Best Albums of 2018: 30-21

Over the last twelve months, we seem to have bought more vinyl, made more playlists, and recommended more new music to our mates than ever before. In fact, when predicted what we’d see in 2018, little did we realise how many great records we’d be unexpectedly treated to.

So, as the year comes to a close, we have collated a list that we feel reflects the wide range of records that we’ve loved this year.

Here it is- (30-21) of Secret Meeting’s Best Albums Of 2018.

(Click album covers to read full reviews)

30. Jeff Rosenstock – POST

‘POST- is a magnificent album. Rosenstock is at his absolute peak – disgorging venom from his unruly pulpit of wrath. He has created a collection of songs that can’t help but encourage a reaction, chanting, singing, dancing, jumping around without a care in the world, while showing that he is a valid contender for leader of the rebellious counter culture. And based on what’s on show here, he’d certainly get my vote.’

29. Haley Heynderickx – I Need To Start A Garden

‘I Need to Start a Garden from promising Portland songstress, Haley Heynderickx, is one of the most intriguing and encompassing debuts of the year. An album drawing on spirituality, existence and life’s intricacies, she floats effortlessly through the 31 minutes, displaying beautiful melodies intertwined with tenacious vocal bursts of passion. Heynderickx describes her own songs as ‘doom folk’ and gently fluctuates between musings over the most insignificant detail, before suddenly wrestling with the biggest questions – life’s meaning, God’s existence and the purpose of mankind.’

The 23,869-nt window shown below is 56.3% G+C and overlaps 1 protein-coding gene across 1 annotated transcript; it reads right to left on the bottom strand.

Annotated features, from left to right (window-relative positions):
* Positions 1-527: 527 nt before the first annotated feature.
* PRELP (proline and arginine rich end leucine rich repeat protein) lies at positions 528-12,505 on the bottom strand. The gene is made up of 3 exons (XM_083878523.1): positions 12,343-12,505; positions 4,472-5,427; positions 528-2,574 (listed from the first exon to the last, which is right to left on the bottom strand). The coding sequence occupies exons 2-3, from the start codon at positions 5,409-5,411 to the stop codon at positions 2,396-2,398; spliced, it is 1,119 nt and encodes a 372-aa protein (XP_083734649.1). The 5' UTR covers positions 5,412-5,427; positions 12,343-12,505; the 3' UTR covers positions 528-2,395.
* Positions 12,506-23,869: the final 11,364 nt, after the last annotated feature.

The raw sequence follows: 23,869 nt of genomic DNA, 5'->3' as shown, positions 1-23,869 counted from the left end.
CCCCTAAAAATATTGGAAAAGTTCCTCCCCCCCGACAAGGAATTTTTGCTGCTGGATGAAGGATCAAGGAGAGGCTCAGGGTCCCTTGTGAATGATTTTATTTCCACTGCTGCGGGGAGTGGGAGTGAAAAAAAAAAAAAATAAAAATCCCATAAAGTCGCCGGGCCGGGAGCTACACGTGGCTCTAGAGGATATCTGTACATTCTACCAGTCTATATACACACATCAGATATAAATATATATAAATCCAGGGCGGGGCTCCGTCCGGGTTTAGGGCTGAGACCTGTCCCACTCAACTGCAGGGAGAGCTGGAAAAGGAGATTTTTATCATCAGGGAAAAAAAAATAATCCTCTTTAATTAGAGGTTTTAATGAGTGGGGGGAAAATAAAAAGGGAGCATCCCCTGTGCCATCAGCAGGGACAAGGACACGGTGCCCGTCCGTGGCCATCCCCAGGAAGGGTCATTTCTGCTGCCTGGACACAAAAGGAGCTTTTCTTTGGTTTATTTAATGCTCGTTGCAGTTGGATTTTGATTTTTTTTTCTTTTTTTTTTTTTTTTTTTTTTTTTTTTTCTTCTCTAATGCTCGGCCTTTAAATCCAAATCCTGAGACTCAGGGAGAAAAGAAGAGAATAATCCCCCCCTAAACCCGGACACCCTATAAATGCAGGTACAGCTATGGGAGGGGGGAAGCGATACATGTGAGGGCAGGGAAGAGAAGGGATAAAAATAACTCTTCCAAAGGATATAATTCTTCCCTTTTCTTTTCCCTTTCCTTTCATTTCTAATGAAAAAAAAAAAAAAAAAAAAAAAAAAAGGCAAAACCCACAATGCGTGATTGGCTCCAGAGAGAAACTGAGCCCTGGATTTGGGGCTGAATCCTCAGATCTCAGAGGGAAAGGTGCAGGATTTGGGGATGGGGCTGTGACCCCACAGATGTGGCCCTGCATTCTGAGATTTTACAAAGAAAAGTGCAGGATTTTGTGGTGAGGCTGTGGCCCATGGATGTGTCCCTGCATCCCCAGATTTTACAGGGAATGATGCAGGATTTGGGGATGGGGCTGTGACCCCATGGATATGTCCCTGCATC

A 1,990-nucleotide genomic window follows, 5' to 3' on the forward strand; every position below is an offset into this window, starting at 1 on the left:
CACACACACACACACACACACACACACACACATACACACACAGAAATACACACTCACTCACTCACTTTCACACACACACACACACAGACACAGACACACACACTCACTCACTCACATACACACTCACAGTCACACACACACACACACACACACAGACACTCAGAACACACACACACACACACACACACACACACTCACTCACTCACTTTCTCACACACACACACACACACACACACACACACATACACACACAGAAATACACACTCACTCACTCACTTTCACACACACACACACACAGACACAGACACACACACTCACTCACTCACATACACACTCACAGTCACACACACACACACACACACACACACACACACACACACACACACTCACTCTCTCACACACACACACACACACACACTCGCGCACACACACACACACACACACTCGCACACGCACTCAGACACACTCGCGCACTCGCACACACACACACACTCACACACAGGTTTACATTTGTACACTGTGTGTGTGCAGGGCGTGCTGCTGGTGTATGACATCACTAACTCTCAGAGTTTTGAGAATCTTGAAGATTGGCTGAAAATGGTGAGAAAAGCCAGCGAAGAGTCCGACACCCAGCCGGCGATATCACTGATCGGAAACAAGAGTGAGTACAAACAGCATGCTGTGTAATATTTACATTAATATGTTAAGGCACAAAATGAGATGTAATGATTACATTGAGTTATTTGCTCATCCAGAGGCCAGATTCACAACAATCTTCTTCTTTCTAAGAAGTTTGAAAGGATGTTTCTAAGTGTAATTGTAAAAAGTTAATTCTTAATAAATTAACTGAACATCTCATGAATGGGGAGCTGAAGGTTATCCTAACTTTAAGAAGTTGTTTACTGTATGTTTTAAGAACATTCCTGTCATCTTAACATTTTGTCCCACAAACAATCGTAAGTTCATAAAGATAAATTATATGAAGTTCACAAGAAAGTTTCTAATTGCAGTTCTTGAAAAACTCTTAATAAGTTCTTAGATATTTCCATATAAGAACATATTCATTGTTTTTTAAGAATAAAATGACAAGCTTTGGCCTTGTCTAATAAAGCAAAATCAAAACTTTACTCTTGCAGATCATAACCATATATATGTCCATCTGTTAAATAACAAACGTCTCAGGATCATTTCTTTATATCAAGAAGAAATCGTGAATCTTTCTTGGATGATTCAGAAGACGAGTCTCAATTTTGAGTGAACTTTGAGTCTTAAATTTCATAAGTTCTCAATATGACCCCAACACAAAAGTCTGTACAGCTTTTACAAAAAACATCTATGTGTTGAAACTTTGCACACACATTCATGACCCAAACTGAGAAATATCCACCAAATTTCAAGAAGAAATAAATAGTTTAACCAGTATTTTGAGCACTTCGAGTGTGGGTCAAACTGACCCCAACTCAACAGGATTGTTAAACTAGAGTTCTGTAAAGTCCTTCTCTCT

28. The Good, The Bad & The Queen – Merrie Land

‘Despite his eye for social observation, Albarn has always been a writer whose work is seeped in melody and Merrie Land is no different. However, only Gun To The Head and closer, The Poison Tree, have what you may call a traditional chorus. Instead, the musicality falls somewhere between his solo album, Everyday Robots, and the theatrical soundtrack for Dr Dee, rather than The Good, The Bad & The Queen. As where producer, Danger Mouse, layered a hazy, cinematic sheen over the debut, Tony Visconti (David Bowie, T Rex, Morrissey) hasn’t interfered too much. The recordings, on the whole, bar a smattering of strings and ‘primary school’ recorders, are stripped back – the glitter instead replaced by a truer representation of the band’s natural live sound.’

27. Nas – Nasir

‘This record is probably the most vital and best work Nas has done since his era-defining debut, Illmatic. The heavy subject matter addressing society as a whole plays like a conflict Nas is fighting within himself against his own personal issues. This is something that most of us feel at some point. While we care about the world at large with poverty, famine, disease, inequality, war and religious tension, we also have our own personal issues we have to deal with. Sometimes it is easy to be aware of the world’s issues, but having enough of your own to deal with to be able to focus on them. This inner turmoil permeates through, and displays a stark vulnerability within him. As with Kendrick Lamar’s 2015 masterpiece – To Pimp A Butterfly, you connect with the artist because of this vulnerability.’